News Article
Site: http://phys.org/space-news/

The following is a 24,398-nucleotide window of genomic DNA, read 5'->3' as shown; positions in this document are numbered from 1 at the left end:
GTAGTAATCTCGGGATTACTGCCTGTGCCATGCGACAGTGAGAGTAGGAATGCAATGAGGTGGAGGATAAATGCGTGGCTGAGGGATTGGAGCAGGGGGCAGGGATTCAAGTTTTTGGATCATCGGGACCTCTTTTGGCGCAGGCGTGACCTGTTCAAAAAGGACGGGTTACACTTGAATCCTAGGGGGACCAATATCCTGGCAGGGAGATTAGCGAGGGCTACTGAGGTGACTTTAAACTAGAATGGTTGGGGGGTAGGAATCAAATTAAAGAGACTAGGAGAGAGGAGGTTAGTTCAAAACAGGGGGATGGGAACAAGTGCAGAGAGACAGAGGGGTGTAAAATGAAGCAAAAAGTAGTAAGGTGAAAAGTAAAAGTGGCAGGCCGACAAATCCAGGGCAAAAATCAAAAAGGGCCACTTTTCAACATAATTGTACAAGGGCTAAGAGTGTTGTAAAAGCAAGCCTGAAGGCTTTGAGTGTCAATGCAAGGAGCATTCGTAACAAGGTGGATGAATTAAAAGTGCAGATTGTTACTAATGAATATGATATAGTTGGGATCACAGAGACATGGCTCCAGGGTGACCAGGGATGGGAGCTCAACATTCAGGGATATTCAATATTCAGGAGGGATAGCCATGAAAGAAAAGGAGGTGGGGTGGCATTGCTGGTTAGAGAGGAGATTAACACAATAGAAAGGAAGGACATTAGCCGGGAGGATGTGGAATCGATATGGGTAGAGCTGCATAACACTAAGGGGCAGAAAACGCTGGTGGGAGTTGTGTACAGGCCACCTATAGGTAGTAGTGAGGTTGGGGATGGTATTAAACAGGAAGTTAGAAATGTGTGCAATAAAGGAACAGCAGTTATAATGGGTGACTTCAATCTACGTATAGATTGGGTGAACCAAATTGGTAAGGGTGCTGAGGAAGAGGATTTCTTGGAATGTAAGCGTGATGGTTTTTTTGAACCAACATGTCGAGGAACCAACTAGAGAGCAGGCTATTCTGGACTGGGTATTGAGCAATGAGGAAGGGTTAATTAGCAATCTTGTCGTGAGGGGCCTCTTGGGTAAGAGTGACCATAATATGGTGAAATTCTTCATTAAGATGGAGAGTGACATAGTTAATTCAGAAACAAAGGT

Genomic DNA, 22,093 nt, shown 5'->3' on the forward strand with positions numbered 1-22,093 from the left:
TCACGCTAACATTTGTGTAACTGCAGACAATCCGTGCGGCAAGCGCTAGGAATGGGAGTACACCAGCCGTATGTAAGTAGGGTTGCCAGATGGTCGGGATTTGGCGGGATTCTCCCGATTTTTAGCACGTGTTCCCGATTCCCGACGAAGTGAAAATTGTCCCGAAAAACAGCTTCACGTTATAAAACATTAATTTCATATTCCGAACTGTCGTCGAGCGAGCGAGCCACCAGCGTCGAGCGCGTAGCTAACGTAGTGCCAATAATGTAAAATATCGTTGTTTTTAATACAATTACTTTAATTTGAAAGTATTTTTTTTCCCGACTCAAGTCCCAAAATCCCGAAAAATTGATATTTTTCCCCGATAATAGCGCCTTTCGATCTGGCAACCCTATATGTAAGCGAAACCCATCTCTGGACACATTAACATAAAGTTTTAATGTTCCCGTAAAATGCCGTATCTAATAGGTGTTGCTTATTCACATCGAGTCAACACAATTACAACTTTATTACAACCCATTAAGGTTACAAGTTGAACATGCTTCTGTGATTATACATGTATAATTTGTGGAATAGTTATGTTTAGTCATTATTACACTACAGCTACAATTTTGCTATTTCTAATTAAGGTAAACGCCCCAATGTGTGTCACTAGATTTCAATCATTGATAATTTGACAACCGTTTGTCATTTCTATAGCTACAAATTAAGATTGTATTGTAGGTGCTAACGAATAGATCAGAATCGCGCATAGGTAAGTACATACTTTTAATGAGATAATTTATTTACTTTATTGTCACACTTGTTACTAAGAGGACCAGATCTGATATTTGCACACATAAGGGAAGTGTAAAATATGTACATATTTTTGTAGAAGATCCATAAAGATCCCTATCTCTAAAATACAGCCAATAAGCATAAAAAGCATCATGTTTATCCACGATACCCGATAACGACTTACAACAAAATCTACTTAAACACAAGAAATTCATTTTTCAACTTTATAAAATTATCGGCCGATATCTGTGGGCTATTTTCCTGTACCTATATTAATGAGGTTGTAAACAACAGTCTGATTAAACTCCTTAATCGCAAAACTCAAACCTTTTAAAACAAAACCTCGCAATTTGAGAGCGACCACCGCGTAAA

The blue-white dot at the center of this image is supernova 2012cg, seen by the 1.2-meter telescope at Fred Lawrence Whipple Observatory. At 50 million light-years away, this supernova is so distant that its host galaxy, the edge-on spiral NGC 4424, appears here as only an extended smear of purple light. Credit: Peter Challis/Harvard-Smithsonian CfA A team of astronomers including Harvard's Robert Kirshner and Peter Challis has detected a flash of light from the companion to an exploding star. This is the first time astronomers have witnessed the impact of an exploding star on its neighbor. It provides the best evidence on the type of binary star system that leads to Type Ia supernovae. This study reveals the circumstances for the violent death of some white dwarf stars and provides deeper understanding for their use as tools to trace the history of the expansion of the universe. These types of stellar explosions enabled the discovery of dark energy, the universe's accelerating expansion that is one of the top problems in science today. The subject of how Type Ia supernovae arise has long been a topic of debate among astronomers. "We think that Type Ia supernovae come from exploding white dwarfs with a binary companion," said Howie Marion of The University of Texas at Austin (UT Austin), the study's lead author. "The theory goes back 50 years or so, but there hasn't been any concrete evidence for a companion star before now." Astronomers have battled over competing ideas, debating whether the companion was a normal star or another white dwarf. "This is the first time a normal Type Ia has been associated with a binary companion star," said team member and professor of astronomy J. Craig Wheeler (UT Austin). "This is a big deal." The binary star progenitor theory for Type Ia supernovae starts with a burnt-out star called a white dwarf. Mass must be added to that white dwarf to trigger its explosion - mass that the dwarf pulls off of a companion star. When the influx of mass reaches the point that the dwarf is hot enough and dense enough to ignite the carbon and oxygen in its interior, a thermonuclear reaction starts that causes the dwarf to explode as a Type Ia supernova. For a long time, the leading theory was that the companion was an old red giant star that swelled up and lost matter to the dwarf, but recent observations have virtually ruled out that notion. No red giant is seen. The new work presents evidence that the star providing the mass is still burning hydrogen at its center, that is, that this companion star is still in the prime of life. According to team member Robert P. Kirshner of the Harvard-Smithsonian Center for Astrophysics, "If a white dwarf explodes next to an ordinary star, you ought to see a pulse of blue light that results from heating that companion. That's what theorists predicted and that's what we saw. "Supernova 2012cg is the smoking—actually glowing—gun: some Type Ia supernovae come from white dwarfs doing a do-si-do with ordinary stars." Located 50 million light-years away in the constellation Virgo, Supernova 2012cg was discovered on May 17, 2012 by the Lick Observatory Supernova Search. Marion's team began studying it the next day with the telescopes of the Harvard-Smithsonian Center for Astrophysics. "It's important to get very early observations," Marion said, "because the interaction with the companion occurs very soon after the explosion." The team continued to observe the supernova's brightening for several weeks using many different telescopes, including the 1.2-meter telescope at Fred Lawrence Whipple Observatory and its KeplerCam instrument, the Swift gamma-ray space telescope, the Hobby-Eberly Telescope at McDonald Observatory, and about half a dozen others. "This is a global enterprise," Wheeler said. Team members hail from about a dozen U.S. universities, as well as institutions in Chile, Hungary, Denmark, and Japan. What the team found was evidence in the characteristics of the light from the supernova that indicated it could be caused by a binary companion. Specifically, they found an excess of blue light coming from the explosion. This excess matches with the widely accepted models created by U.C. Berkeley astronomer Dan Kasen for what astronomers expect to see when a star explodes in a binary system. "The supernova is blowing up next to a companion star, and the explosion impacts the companion star," Wheeler explained. "The side of that companion star that's hit gets hot and bright. The excess blue light is coming from the side of the companion star that gets heated up." Combined with the models, the observations indicate that the binary companion star has a minimum mass of six suns. "This is an interpretation that is consistent with the data," said team member Jeffrey Silverman, stressing that it is not concrete proof of the exact size of the companion, like would come from a photograph of the binary star system. Silverman is a postdoctoral researcher at UT Austin. Only a few other Type Ia supernovae have been observed as early as this one, Marion said, but they have not shown an excess of blue light. More examples are needed. "We need to study a hundred events like this and then we'll be able to know what the statistics are," Wheeler said. The work is published today in The Astrophysical Journal. More information: "SN 2012cg: Evidence for Interaction Between a Normal Type Ia Supernova and a Non-Degenerate Binary Companion," G. H. Marion et al., 2016, Astrophysical Journal, Preprint: arxiv.org/abs/1507.07261